GEORGE TOWN: A government psychiatrist today claimed there has been a rising number of medical workers in the northern region resorting to illicit drugs to cope with stress and long working hours of late.
The psychiatrist, who has been treating patients who were doctors themselves, revealed that they were mostly addicted to heroin, ice (meth or methamphetamine) and even opioids.
The psychiatrist said these doctors and medical workers have blamed lack of sleep, depression and heavy workload as reasons behind their drug abuse.
“Some lightweight users have resorted to cough mixtures to counter sleep issues, while some have opted for heroin and opioids. Some are not work-related but due to poor finances and marital issues.
“While the number in hospitals in the north can be seen as high, we were told that the situation in Klang Valley hospitals is worse, with close to triple digit numbers,” the psychiatrist told FMT in strict anonymity.
The psychiatrist said he was not at liberty to disclose the exact number of medical workers with drug abuse issues due to doctor-patient confidentiality, but said the number could be in the double-digit range in some hospitals in the north.
“We advise those undergoing depression and stress not to resort to illegal drug abuse as it may cause adverse side effects which may harm their health in general.
“We strongly urge them to come forward, preferably to see a psychiatrist, to address their problems and arrest their addiction problem. They need to cope with stress,” the officer said.
FMT could not independently verify this psychiatrist’s claims, with the health ministry denying there are any such issues in general hospitals around the country.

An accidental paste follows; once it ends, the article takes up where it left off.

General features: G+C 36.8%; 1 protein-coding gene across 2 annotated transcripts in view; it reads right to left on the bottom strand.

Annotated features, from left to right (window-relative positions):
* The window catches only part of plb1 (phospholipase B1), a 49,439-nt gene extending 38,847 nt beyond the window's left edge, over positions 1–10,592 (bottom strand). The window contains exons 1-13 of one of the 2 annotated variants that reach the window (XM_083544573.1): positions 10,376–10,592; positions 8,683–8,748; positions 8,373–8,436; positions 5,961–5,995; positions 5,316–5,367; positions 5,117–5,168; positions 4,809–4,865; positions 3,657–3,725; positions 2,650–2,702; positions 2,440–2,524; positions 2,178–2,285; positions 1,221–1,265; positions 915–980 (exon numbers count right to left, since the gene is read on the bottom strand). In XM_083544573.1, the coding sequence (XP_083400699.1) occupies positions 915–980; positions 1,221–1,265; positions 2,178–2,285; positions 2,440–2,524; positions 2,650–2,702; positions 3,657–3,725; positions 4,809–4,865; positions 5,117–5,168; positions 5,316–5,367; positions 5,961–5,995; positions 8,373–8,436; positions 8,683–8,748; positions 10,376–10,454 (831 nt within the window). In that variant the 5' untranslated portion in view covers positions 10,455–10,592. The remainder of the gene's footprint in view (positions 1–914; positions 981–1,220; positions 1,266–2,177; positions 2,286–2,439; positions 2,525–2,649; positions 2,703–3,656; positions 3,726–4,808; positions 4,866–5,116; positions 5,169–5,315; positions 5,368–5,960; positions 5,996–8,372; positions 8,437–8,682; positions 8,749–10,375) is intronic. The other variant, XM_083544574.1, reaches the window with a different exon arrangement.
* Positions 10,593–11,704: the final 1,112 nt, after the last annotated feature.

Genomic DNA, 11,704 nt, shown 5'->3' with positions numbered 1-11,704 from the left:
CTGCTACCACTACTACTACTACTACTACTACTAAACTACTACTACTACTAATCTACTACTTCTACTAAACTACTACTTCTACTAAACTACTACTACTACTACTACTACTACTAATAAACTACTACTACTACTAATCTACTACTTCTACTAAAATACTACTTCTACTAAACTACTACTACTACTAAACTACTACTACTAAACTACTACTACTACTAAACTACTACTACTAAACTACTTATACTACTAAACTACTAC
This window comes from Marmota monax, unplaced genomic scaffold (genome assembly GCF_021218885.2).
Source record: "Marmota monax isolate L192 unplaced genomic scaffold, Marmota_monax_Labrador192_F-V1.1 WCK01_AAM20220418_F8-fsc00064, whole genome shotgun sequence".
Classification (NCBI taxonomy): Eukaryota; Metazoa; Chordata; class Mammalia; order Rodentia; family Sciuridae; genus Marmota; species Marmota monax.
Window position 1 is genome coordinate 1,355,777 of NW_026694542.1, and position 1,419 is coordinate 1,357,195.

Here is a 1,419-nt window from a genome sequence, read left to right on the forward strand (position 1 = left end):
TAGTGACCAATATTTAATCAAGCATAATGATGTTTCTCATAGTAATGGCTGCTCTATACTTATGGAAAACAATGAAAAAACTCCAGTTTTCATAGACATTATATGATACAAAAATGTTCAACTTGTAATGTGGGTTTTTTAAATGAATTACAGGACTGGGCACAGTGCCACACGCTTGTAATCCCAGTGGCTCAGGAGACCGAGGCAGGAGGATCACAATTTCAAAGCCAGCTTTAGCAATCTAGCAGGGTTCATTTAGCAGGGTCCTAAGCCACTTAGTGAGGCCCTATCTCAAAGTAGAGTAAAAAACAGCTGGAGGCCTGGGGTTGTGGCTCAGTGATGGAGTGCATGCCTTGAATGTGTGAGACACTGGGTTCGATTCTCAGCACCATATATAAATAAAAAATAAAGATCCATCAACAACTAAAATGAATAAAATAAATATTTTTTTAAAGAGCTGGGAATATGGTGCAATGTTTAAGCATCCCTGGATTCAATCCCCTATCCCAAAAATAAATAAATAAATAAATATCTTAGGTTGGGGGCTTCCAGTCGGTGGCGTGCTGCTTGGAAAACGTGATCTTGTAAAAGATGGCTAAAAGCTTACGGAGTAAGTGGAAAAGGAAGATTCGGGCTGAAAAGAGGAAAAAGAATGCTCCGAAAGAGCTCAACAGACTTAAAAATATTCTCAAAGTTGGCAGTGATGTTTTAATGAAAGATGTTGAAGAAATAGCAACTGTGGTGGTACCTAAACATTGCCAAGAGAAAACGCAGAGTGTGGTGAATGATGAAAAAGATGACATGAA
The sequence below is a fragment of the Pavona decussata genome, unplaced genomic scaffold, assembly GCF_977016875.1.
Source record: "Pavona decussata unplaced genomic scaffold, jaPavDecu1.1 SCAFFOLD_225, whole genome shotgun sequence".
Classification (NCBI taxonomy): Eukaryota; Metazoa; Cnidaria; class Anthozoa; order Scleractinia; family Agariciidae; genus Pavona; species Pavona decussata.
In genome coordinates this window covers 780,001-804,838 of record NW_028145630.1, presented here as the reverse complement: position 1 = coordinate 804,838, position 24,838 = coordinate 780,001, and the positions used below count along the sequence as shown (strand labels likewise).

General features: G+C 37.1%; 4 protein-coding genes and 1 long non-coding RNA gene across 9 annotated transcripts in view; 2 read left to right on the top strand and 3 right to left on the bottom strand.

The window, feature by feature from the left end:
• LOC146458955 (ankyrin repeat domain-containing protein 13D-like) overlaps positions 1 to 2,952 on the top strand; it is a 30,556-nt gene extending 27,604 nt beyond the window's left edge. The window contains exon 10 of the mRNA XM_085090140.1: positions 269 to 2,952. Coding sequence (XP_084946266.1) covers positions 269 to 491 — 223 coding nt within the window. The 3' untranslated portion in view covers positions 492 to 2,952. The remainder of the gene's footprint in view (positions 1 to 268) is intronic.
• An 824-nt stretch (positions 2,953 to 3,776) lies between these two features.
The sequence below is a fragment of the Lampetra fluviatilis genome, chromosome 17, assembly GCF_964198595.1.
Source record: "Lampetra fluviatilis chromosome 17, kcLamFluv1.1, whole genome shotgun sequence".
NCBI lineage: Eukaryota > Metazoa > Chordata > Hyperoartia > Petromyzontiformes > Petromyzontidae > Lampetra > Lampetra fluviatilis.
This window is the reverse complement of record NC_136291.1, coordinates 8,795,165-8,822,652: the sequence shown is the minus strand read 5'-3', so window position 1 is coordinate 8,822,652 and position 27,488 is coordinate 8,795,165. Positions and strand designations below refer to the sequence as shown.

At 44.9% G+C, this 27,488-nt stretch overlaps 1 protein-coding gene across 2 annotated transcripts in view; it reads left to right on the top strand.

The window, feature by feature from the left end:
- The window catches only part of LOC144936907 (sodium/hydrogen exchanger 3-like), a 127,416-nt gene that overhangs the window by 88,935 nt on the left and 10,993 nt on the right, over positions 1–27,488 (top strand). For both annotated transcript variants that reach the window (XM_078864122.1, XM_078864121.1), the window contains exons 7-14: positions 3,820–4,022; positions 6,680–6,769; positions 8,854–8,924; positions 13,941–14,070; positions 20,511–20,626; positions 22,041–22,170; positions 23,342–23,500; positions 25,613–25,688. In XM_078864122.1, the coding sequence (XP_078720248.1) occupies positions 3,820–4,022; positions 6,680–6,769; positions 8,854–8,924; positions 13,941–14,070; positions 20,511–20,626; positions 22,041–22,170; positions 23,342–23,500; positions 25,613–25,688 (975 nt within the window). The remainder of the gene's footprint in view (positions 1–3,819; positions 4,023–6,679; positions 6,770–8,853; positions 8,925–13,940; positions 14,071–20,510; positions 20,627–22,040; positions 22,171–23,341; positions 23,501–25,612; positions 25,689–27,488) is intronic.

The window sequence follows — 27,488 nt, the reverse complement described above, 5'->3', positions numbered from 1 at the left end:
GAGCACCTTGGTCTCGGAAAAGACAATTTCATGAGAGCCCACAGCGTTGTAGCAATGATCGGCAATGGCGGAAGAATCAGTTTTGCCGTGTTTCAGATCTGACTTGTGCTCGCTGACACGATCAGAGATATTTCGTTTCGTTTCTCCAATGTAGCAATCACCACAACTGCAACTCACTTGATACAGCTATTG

The psychiatrist was commenting on a Bernama report yesterday quoting a government hospital doctor who has sought rehabilitation after becoming addicted to meth. He said he resorted to meth to cope with the long hours at work and stress.
He thought he could handle the situation but sought help when he couldn’t. He said he had to put off his wedding as a result and could not bear the insults thrown his way by relatives.
Deputy Health Minister Dr Lee Boon Chye said there was no data proving claims that healthcare workers are drug abusers.
He said the Bernama report had quoted just one doctor and it could be the case of one rotten apple among the lot. He said drug abusers are not confined to the medical sector.
“Drug abuse is a social problem. It is not more or less common in the healthcare sector, unless you have statistics to prove this claim.
“This is a problem that affects all sectors, including professionals, not just those in the healthcare sector.
“There are no statistics to show that healthcare workers are more prone to drug abuse.”
Meanwhile, FMT spoke to a doctor who confessed to be a “light” user of drugs. He said he first started picking up the habit when he was studying medicine in Russia.
He claimed this was common in Russia and said as long as it did not go beyond a limit, it was safe.
“We call it ‘doping’. We won’t overdo it and stay just within the limits. We are doctors. We know the limits,” he said confidently.
“But the stress is real. Working long hours is no joke and sometimes these drugs keep us in top form.”
A support group for intern doctors told FMT the numbers are “not likely to be that high” and there was a lack of evidence to support the contention that medical workers were hooked to drugs.
“It should not be associated with long working hours,” the group’s spokesman, who wanted to remain anonymous, said.